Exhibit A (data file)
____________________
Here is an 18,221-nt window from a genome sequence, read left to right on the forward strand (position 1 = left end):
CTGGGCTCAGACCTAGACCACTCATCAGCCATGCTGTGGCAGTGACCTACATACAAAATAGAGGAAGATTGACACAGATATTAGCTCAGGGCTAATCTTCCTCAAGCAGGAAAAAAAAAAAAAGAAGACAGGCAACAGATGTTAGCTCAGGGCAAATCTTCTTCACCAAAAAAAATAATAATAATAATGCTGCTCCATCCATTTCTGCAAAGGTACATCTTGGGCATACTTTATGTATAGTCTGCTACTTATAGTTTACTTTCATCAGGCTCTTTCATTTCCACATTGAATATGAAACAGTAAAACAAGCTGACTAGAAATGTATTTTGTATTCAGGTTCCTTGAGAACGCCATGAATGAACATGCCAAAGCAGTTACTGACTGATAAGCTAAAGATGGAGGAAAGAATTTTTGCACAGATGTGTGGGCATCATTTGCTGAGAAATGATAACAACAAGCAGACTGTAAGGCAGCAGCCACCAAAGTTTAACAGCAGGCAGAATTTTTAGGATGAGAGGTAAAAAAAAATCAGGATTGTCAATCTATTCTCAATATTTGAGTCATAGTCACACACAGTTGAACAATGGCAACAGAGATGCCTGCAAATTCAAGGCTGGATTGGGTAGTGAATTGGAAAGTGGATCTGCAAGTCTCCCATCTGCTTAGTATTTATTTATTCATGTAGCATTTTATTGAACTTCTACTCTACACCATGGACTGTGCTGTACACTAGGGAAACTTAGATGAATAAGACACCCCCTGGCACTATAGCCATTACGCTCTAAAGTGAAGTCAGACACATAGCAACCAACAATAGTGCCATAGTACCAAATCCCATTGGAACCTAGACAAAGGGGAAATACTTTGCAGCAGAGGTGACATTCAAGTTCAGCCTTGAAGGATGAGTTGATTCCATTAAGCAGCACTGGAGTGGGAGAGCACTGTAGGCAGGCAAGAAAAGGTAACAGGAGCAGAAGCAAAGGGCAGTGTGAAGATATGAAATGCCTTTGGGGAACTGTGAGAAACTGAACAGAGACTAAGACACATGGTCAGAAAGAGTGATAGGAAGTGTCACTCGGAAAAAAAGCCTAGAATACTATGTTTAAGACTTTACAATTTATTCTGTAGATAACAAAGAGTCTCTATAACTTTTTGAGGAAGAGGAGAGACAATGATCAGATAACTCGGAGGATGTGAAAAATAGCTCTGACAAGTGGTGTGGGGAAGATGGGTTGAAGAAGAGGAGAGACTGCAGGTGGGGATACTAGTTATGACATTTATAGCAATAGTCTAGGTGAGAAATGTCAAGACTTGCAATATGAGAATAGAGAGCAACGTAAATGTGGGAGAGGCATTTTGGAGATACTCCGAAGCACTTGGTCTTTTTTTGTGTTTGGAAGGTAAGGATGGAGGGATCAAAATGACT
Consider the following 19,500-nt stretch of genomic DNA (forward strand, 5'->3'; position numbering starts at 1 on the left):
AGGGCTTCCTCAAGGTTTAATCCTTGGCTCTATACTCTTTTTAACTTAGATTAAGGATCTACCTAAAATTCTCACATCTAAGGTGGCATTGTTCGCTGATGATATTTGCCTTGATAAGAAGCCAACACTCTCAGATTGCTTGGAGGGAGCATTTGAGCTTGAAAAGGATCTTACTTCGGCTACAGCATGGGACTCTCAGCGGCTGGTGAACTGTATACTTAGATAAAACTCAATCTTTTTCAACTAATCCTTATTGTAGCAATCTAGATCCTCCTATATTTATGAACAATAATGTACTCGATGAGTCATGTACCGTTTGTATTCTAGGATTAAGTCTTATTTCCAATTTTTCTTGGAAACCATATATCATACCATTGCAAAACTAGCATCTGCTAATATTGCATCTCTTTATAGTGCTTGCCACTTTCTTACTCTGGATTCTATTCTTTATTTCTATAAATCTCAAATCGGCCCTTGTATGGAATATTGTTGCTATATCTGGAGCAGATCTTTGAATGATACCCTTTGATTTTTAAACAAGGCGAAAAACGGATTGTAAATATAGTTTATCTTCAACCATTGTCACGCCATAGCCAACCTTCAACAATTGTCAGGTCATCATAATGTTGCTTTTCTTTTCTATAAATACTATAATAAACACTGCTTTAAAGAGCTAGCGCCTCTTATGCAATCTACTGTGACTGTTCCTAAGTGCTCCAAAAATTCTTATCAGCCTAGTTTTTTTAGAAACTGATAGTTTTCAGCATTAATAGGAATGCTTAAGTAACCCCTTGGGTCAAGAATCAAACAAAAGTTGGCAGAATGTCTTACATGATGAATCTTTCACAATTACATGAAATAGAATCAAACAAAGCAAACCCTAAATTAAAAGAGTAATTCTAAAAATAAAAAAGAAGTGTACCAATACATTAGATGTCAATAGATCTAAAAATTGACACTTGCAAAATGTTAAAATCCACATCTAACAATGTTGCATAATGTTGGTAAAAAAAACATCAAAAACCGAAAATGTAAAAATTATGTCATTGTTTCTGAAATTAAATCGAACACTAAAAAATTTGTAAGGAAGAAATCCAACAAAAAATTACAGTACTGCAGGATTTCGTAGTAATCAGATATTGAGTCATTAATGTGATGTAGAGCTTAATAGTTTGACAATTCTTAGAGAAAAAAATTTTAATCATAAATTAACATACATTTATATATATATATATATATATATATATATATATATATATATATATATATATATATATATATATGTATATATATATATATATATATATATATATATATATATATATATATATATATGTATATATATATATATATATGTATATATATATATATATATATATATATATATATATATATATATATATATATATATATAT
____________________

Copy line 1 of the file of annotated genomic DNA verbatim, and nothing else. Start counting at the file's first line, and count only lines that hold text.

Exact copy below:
Here is an 18,221-nt window from a genome sequence, read left to right on the forward strand (position 1 = left end):